In which I’m working full-time and NOTHING (in terms of domestic chores) IS BEING DONE!
Floors are filthy. Sheets really need to be laundered. Tub could use a scrub. Not sure when I last brushed my hair. Have done zero Christmas shopping and don’t even have Christmas cards, let alone have any of them addressed and ready to mail.
I’m working 40 hours a week, and every minute is tightly scheduled because I’m in training. Five weeks of training. Five weeks of Power Point, PDFs, videos, interactives, lectures, TeamSpeak breakout sessions, and teach-back presentations.
And a firewalled VPN that has the shortest whitelist I’ve ever seen. (Honestly, it’s amazing I’ve never worked behind a tight firewall before, and I not only understand but respect why they feel the need to keep the network, distributed as it is, as secure as possible. But there’s still this sort of vague sense of rage about not being able to surf on your own machine when you realize you can’t surf, not even for a second, even if you are on the clock. #firstworldproblems)
While the training itself is of very high quality, and the instructor is freakin’ amazing, for me a lot of stress comes from the fact that you have to clock in and out EXACTLY ON TIME. All lunch breaks are EXACTLY thirty minutes, never 29 or 31, not ever. (Thirty minutes is barely enough time to eat, let alone prepare anything. And since lunch break keeps moving, good luck getting delivery when you have to order 45 minutes beforehand.) The ten-minute clock-punch leeway given by, like, every other employer in the world, ever is simply not present: if you’re too early — you’re not allowed to clock in more than 5 minutes before your scheduled start time — or too late, you’re fired. Period.
My class of 20 new hires is down to 12; four just never turned up at all (which is weird to me, considering all the crap you have to do, including proving your machine meets standards and going to have employment documents notarized, to even get hired in the first place). The other four have dropped out at various points during the past three weeks, probably, I’m assuming, due to simply not being back from breaks and lunch on time.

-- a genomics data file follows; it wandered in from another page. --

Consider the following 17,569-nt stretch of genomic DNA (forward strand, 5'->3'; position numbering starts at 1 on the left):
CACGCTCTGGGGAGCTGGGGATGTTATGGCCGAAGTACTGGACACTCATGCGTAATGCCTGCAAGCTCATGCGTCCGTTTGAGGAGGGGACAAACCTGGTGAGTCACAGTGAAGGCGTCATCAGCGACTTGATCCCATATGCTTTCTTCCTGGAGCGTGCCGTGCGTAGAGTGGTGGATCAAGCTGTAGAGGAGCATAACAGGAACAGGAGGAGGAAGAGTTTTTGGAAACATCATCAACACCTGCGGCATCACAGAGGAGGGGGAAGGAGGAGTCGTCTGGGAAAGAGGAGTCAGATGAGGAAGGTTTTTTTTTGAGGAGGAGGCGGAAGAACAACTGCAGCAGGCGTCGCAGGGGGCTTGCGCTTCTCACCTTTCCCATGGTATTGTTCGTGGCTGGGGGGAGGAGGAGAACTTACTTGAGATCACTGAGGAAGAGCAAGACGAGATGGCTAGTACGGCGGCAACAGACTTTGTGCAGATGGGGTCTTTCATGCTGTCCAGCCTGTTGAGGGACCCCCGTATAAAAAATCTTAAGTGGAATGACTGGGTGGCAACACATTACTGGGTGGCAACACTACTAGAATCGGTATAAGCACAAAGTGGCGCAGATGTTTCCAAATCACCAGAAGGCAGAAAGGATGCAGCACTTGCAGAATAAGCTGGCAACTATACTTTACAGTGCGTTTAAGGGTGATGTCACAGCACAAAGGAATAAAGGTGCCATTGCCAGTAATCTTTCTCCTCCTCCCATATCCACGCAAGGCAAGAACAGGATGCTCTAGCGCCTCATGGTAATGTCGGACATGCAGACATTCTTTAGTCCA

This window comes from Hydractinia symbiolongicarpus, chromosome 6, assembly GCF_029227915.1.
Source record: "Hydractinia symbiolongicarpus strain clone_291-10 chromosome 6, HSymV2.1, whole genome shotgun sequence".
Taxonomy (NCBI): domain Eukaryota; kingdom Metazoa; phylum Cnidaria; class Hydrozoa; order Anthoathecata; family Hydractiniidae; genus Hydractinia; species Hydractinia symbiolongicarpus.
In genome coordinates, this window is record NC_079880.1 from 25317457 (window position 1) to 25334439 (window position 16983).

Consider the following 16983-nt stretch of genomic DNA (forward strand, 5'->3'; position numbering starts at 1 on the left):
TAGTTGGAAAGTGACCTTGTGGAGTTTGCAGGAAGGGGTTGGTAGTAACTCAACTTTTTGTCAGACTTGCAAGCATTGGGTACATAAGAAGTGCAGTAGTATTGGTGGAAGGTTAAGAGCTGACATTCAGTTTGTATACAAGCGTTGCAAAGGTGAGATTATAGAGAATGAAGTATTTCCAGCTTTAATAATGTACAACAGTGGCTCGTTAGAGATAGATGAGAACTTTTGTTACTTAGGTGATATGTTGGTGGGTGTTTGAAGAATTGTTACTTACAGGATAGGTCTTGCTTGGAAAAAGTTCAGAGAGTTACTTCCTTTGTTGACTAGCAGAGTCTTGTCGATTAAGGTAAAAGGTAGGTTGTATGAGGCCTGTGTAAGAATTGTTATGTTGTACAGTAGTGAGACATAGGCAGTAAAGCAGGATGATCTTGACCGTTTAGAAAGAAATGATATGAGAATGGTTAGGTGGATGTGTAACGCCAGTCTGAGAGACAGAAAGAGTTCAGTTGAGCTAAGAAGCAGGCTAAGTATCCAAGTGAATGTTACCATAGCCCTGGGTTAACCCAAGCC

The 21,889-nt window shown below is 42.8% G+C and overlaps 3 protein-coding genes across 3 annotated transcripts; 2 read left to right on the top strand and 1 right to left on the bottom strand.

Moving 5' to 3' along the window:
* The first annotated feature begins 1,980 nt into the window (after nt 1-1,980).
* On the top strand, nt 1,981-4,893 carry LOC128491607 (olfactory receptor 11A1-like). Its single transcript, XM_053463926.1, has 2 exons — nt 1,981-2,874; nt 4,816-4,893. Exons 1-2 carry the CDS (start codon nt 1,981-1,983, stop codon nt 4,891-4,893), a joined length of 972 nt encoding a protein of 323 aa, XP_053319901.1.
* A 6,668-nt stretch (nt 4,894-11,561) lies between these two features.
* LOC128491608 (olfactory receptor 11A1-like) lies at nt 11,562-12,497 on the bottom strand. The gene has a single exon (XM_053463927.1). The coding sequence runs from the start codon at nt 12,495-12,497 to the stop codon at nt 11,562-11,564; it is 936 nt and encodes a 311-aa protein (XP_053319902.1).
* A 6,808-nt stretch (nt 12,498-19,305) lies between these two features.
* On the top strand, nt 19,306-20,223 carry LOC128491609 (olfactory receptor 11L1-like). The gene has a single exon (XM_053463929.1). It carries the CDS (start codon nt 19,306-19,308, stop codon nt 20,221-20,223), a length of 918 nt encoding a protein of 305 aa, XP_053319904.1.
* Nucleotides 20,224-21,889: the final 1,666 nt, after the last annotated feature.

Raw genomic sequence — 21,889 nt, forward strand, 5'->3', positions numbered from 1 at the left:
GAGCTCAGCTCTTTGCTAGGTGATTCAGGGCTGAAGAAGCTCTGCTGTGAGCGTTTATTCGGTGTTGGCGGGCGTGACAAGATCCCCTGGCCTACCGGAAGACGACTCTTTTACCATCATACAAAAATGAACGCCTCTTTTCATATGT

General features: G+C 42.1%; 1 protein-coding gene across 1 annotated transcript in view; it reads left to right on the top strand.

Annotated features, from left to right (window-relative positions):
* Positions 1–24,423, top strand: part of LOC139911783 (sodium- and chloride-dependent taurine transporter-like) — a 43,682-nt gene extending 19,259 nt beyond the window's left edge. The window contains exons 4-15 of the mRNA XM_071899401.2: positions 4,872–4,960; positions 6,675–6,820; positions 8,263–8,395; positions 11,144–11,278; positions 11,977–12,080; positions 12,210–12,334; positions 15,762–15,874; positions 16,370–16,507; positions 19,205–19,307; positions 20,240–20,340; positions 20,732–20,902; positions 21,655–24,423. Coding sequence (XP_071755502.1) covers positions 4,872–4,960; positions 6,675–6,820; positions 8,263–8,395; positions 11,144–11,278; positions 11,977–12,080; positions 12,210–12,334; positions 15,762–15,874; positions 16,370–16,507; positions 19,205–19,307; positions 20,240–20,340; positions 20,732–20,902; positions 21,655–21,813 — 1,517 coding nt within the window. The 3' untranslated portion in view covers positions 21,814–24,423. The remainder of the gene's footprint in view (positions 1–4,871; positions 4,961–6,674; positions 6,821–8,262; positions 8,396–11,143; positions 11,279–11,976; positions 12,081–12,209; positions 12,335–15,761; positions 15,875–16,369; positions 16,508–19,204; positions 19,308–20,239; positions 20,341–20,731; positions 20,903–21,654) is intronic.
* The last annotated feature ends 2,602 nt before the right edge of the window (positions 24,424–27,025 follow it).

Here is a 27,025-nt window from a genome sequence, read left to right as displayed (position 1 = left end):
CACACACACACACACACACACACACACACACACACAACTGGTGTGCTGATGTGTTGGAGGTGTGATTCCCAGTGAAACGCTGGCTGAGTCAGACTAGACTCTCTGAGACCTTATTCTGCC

It’s so rigid it’s basically killing me, except for the weird perqs: I can go to work unwashed and barely dressed if I want (which I don’t. I usually get up, dress in something I could probably wear to a real office only without the bra, tidy up the place, and eat breakfast and make coffee or tea before my shift) and my commute (from bed) is about two feet.
I can look out the window and see the season change and watch the neighborhood. When I clock off at exactly eight-thirty, I have no freezing commute home in the dark and Scott doesn’t have to come pick me up because I’m already home. He never has to come home to an empty apartment. I never have to wear uncomfortable shoes.
And I’m making a buck more an hour than I was at The Home Depot!
But the time micromanaging — which I understand, in context; this is a distributed call center and they probably have a huge number of employees who just don’t give a fuck about the company’s scheduling needs — is quite wearing. I mean, I get to work on time when I’m working normal jobs, but having never been required to be accurate to less than 60 seconds, it’s stressing me out. I live in fear of something happening that makes me 5 minutes late — spending a couple extra minutes in the bathroom, having to buzz in the FedEx guy, losing track of time while standing over the sink horking down a sandwich — and getting instantly terminated without even finishing the damned training.